They Made No Bones: Part One


The Universe is very old. Much older than that old guy at the pub who has occupied the same corner of the bar longer than anyone can remember. Older still than the pub itself, and even older than the textile factory built on the site before it was repurposed as a place where people drink too much and tell each other entertaining  lies. It is even older than Redhead Harry, the ghost that haunted the textile factory and, more recently, haunts the aforementioned pub. This is no mean feat, because reports of Redhead Harry date back at least to the time that the once factory, now pub, was a field full of cows. That’s actually quite a long time ago, but not nearly as long ago as the beginning of the universe. Current scientific understanding tells us that the Universe came into existence approximately 13.8 billion years ago. This will be important later.

What is important at present, is the pub itself. After a few false starts, and a suspicious fire, it now goes by the name of Red Harry’s Arms. For a brief time it had been called the The Arms of Redhead Harry, but that had been considered too wordy, and was hard to fit on the signage that hangs – on chains that rattle – over the door. Not because the proprietor couldn’t get a sign that was big enough, but because he didn’t want to spend money on one large enough for the name to be read at a distance. For this, and other reasons, the publican is known by regulars as ‘Cheap-Arse Logan’. Cheap-Arse Logan is currently a very happy man.

Cheap-Arse Logan, or Cal as he is more commonly referred to when someone needs to order a drink, is not the only happy person in Red Harry’s Arms this particular evening. To be fair, all in attendance are more or less happy for the same reason, but Cal’s joy has more to do with the inordinate amount of money that this reason is bringing over the bar. For, on this particular night, Red Harry’s Arms is the venue for a funeral ‘after party’. This has meant that the place is packed wall-to-wall with patrons; an unusual circumstance for a Tuesday. All of these patrons are in the throes of a very serious thirst; one born of an equally serious joy, and excessively salty bar snacks. You see today, the villagers of Cowston Field buried one of its most annoying residents: one Finley Jansen Guildersand.

It was not that the late F. J. Guildersand was an evil man. He wasn’t. Nor was it because he was so repulsively ugly that he’d given the village’s children nightmares or learning difficulties. That honor belongs to Old Stan at the bar, whom most agree probably got that way from a life many would also prefer not to know the details of. In truth, Finley had been moderately pleasant to look at in his youth, and was not considered unpleasant to look at by the time of his death last week. It wasn’t even because he’d worked in broadcasting – on some really atrocious reality television shows – that had made him so widely disliked. It was because, while still alive, he had been the most self-involved man ever to be born at Cowston Field General.

In life, there were many evidences that Finley had been self-involved, and consequently annoyed those who knew him. Of all of these, there were two traits of the late Mr. Guildersand that were considered to be the most irksome. The first, was that he believed himself a very remarkable man; a man, moreover, at the center of all things. This meant that he always knew, for a fact, that everything was about him in some way, especially when it could be clearly demonstrated that some things weren’t. For example, when it was once pointed out to him that the suffering of people he had never met could not involve him in anyway, he strongly disagreed. On that occasion he argued, not without eloquence, that those people only suffered because they had never had the chance to meet a man as remarkable as himself. Ipso facto, their pain was clearly because of him. Not that he felt good about it, you understand, but he hadn’t asked for the responsibility of being the World’s pivot point, so it wasn’t his fault, either.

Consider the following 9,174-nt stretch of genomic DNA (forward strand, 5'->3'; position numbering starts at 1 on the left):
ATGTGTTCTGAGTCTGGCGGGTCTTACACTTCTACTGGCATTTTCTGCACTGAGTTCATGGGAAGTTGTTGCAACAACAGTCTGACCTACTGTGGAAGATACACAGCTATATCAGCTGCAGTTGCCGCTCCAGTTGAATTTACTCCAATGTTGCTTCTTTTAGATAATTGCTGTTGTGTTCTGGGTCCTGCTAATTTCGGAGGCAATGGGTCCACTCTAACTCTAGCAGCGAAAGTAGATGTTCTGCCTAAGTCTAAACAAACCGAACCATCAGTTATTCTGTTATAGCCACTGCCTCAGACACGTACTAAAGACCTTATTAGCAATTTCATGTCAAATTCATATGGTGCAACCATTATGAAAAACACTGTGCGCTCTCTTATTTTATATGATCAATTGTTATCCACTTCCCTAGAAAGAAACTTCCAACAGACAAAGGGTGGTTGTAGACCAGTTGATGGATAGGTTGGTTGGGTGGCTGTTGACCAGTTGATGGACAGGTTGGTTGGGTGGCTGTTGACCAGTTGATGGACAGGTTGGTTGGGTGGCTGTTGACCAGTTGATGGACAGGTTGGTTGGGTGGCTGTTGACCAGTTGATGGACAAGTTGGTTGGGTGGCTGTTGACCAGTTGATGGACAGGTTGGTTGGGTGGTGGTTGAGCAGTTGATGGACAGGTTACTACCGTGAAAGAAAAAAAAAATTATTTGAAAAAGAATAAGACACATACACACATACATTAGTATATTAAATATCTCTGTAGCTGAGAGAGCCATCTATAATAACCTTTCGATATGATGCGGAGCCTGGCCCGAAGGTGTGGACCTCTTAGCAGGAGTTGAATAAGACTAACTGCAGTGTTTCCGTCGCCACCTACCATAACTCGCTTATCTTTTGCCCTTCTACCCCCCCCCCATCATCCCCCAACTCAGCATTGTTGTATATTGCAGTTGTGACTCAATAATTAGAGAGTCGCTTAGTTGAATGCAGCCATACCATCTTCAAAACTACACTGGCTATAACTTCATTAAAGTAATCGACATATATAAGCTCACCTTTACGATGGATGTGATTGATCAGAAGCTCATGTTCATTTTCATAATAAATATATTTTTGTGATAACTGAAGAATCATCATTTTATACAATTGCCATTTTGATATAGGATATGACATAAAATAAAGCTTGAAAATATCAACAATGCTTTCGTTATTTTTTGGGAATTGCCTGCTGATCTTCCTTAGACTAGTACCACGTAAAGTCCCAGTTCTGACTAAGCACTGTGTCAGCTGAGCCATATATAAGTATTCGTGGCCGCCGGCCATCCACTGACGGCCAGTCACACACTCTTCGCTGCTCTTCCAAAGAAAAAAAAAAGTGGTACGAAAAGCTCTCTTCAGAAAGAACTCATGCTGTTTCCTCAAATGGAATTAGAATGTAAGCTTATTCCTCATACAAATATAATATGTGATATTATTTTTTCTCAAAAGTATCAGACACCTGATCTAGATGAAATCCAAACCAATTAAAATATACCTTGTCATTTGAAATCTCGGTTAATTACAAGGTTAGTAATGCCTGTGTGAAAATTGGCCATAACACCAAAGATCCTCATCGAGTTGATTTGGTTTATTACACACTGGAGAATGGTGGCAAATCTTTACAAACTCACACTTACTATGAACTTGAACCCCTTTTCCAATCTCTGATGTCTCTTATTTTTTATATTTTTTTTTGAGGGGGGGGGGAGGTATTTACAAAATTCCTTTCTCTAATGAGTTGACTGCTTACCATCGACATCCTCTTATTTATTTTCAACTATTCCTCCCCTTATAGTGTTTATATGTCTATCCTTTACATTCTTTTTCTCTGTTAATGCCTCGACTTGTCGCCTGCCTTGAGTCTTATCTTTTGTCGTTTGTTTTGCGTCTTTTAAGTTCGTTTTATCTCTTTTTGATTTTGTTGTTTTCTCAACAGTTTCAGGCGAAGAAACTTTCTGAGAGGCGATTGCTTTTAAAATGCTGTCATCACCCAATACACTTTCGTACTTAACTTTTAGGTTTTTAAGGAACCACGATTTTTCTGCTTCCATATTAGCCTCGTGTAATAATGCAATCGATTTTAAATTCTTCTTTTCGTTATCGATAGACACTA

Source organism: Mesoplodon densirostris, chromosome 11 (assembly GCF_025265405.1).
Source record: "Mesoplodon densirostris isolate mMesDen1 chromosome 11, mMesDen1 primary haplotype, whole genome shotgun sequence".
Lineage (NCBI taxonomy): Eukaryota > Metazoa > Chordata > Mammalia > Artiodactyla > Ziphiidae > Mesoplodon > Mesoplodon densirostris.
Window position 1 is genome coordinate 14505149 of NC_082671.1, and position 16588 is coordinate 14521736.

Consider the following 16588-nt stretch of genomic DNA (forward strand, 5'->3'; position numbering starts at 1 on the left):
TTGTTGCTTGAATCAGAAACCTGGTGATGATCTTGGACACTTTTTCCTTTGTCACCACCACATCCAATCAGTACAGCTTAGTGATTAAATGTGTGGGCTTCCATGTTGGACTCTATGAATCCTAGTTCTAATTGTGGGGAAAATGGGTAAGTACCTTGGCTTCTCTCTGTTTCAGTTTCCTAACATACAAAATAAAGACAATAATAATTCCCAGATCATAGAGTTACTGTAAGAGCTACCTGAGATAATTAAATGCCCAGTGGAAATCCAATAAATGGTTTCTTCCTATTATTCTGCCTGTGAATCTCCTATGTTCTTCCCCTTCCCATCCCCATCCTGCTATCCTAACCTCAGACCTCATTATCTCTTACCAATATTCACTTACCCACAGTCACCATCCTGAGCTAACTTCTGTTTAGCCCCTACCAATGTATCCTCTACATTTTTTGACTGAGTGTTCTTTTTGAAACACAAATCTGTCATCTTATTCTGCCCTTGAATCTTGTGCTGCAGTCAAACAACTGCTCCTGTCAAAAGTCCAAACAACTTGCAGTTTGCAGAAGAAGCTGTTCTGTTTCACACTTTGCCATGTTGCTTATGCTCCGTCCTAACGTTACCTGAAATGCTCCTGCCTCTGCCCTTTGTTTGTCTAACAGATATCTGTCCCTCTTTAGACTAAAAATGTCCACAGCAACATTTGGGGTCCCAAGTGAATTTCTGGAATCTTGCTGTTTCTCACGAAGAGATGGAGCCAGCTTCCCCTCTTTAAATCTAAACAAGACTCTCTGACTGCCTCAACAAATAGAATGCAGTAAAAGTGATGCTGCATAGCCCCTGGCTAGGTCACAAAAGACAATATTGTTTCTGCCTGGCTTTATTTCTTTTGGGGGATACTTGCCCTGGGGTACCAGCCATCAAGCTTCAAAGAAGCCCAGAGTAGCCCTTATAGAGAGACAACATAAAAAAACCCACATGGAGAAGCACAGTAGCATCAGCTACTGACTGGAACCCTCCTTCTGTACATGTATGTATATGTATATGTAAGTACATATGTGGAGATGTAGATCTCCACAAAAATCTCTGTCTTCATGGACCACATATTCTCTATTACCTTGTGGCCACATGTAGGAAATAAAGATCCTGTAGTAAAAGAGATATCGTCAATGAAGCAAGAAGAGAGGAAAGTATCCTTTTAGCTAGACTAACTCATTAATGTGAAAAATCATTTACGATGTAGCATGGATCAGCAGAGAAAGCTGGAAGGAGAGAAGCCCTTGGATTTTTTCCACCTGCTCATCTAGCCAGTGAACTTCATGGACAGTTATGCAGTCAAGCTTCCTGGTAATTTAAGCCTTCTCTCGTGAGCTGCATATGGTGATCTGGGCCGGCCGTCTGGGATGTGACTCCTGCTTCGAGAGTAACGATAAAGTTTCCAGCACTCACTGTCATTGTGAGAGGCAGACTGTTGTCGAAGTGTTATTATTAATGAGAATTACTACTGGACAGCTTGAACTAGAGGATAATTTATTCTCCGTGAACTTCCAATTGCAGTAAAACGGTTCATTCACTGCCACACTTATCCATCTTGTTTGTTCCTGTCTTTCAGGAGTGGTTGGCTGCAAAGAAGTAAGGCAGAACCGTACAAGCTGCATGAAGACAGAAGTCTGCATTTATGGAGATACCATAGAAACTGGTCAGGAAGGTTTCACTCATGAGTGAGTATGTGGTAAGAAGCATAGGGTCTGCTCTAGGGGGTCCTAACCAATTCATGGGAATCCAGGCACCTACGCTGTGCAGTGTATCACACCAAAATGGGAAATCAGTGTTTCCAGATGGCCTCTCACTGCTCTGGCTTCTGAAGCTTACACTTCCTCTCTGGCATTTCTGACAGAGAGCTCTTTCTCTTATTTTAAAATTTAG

The second, and more regularly annoying thing about Finley in life, was that you could never have a conversation with him. He just talked at you, about himself. He was one of those people, all too common nowadays, that only pretended to listen while you talked to him. What was really happening, was that he was paying no attention at all, and just trying to think of the next thing he was going to tell you about. Now, everybody does this sometimes, yet he had managed to make an art of it. For instance, you could tell him how proud you were that your friend had managed to recover from a leg amputation, and he would counter with: “Yes, I agree that I look really good in this shirt.”

All this rampant self-involvement had an up-side, however. At least, it did for Finley. It made him an extremely happy man, as being full of his own self-importance, it never occurred to him that he was not also important to others. The downside to this, although he could never see it, was that he had always been terrible at understanding what was actually going on in the world. In short, it made him a deeply oblivious man. A trait he had carried with him into his death, and which was now causing the ghost of Redhead Harry some frustration.

“I keep telling you, my name isn’t Harry, it’s Haldrick! HAL-DRICK.”

“Really, Harry? You think I look good in this shirt? I must say, I’m inclined to agree with you.”

“I have said nothing about the goodliness of shirts, man! I have made no comments as to the state of your apparel, whatsoever!”

“If you think this looks good, you should have seen the suit they dressed me in for my funeral. Truly, I looked quite dashing.”

This response threw Haldrick. “What? Are you telling me that you went to your own funeral? I mean, on purpose?”

“Of course. I was very important when I was alive. I had to go to my own funeral as a sign of respect.” Finley squinted at Haldrick, paying attention to him for the first time that evening. “Come to think of it, I don’t remember seeing you there. Too busy to pay your respects to me, were you?”